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by Joan W. Davis

      This history has been written from reading board minutes of the library from 1884 through March, 1984.  Any omissions or inaccuracies are those of the minutes, some of which contained very little business.  Roberta Lawrey, head librarian of the Abbott Library, and her staff have my heartfelt thanks for their splendid cooperation in helping me find the material which led to this history.  This project has been one of pure delight and is dedicated to all persons interested in the past and to all persons who enjoy the art of reading.

      April 1, 1984

      J.W.D.

June 3, 1883, became a red-letter day for Grand Island. On that day a group of citizens met at the home of T. 0. C. Harrison for the purpose of establishing a library for the city. In August, 1883, the city council passed Ordinance #66 which read: That there shall be established in the city a public library and reading room. The library became a reality October 11, 1884.

Charles F. Bentley, H. 0. Brown, W. H. Michael, J.P. Kernohan, R.J. Sharp, H. D. Boyden, Mrs. 0. A. Abbott, Mrs. George Everett and Mrs. T. 0. C. Harrison comprised the first library board. Charles F. Bentley served as board president from 1884 to 1897.

With a tax levy of one mill yearly, the city treasurer allowed $324 for the first library. Mrs. 0. A. Abbott persuaded the Women's Suffrage Society to give its treasury balance to the library for book purchases. The first library was housed in H. E. Clifford's law office situated on the second floor of the First National Bank building. With Clifford acting as librarian, the library was open Wednesday and Saturday from noon to nine. Clifford's salary was nine dollars monthly. Eighty-seven single books and several volumed sets representing the classics and formal histories made up the library's inventory.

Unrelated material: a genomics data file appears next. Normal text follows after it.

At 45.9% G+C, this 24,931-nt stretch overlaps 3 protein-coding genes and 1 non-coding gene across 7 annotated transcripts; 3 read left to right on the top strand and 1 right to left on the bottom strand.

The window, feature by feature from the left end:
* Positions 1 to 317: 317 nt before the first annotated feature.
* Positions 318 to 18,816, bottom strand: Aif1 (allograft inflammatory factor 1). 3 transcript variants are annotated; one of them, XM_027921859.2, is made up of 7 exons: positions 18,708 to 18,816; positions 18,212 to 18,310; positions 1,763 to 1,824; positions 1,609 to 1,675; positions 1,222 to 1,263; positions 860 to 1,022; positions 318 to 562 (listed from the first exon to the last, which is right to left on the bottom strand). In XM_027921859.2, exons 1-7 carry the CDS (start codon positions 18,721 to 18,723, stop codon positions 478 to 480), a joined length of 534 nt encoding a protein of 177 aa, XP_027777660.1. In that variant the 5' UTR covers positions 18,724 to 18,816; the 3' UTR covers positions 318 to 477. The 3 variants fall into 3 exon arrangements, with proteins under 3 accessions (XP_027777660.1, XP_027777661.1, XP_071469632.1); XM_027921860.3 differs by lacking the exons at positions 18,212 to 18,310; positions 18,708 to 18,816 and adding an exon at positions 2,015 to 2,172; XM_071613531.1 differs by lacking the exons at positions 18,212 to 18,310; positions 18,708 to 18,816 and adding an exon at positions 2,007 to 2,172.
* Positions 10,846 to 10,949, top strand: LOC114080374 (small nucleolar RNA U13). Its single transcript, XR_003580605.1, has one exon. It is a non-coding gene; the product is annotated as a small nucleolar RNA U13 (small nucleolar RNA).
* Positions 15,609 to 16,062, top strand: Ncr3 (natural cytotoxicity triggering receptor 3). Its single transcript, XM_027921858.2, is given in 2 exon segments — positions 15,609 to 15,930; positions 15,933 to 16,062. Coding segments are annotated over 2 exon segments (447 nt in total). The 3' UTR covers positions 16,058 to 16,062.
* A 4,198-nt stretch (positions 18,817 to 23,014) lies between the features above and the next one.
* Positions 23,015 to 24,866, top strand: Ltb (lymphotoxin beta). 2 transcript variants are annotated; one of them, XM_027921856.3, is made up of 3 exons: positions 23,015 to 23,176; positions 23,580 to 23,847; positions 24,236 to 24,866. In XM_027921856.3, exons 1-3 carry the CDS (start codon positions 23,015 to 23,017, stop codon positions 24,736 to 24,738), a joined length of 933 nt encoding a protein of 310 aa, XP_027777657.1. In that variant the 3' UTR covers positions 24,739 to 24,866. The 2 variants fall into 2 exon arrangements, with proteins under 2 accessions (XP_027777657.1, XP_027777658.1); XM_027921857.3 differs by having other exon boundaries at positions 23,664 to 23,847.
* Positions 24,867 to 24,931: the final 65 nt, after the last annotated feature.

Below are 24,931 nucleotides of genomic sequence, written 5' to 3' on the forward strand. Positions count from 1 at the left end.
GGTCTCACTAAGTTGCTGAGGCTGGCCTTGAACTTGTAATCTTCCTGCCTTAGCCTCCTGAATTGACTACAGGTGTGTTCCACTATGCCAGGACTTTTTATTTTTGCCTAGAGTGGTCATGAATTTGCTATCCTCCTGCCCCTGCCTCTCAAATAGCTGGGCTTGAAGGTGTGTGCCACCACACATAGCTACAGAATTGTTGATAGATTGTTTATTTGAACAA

In August, 1884, the board sent to the city council rules and regulations for the library's operation. The rules included one book lent to each patron, fines of five cents per day for overdues and a rule which prohibited the perusal of books by patrons. The librarian obtained the book requested. Any resident could borrow books, if his application card was signed by a resident freeholder guaranteeing responsibility for fines, lost or damaged books.

The first book bill for $272.15 was to Janson, McClurg Co. Books of fiction included Ben Hur, Little Women, Five Little Peppers and How They Grew, When a Man's Single, We Girls, The Second Wife and Modern Prophets. Among the non-fiction works were The Science of Politics, Responsibility of Mental Disease, Modern Physics, The Conservation of Energy, Animal Mechanism and Diseases of Memory. Publisher's date on these volumes was 1883. The average cost per book was $1.50.

December, 1884, found the board representing each ward in the city. The Ladies Auxiliary of the Unitarian Church of Dorchester, Massachusetts, sent a generous donation of books. Grand Island Bindery was selected for repair and binding of all complete volumes of magazines. The librarian's salary was raised to $15 monthly. In June, 1885, the board moved and approved that they, as members, not be accepted as guarantors for residents' cards.

A benefit for the library given by the St. Cecilia Club was held in 1886. Board members were responsible for ticket selling in each ward. Three hundred dollars was realized from this event with the money being set aside for book purchases. During this same year the board voted to have the library recatalogued and the books renumbered dividing the collection into poetry, history, juvenile, biography, fiction and miscellaneous categories.

To enforce the rules, a railing was placed around the collection to insure that no one except the librarian handled the books. A card catalogue system did not exist at this time. Instead, a catalogue named Finding List was published by the Free Press and Job Printing Company of Grand Island. The library's inventory was listed in alphabetical order with call numbers. A subject index employed the use of the alphabet for easy reference. For example, the letter "C" referred to German poetry and German miscellaneous. The index gave the page number of the catalogue which listed what was available under that particular category. This book could be purchased by the patrons and a list of new acquisitions by the library was printed yearly and added to the existing catalogue.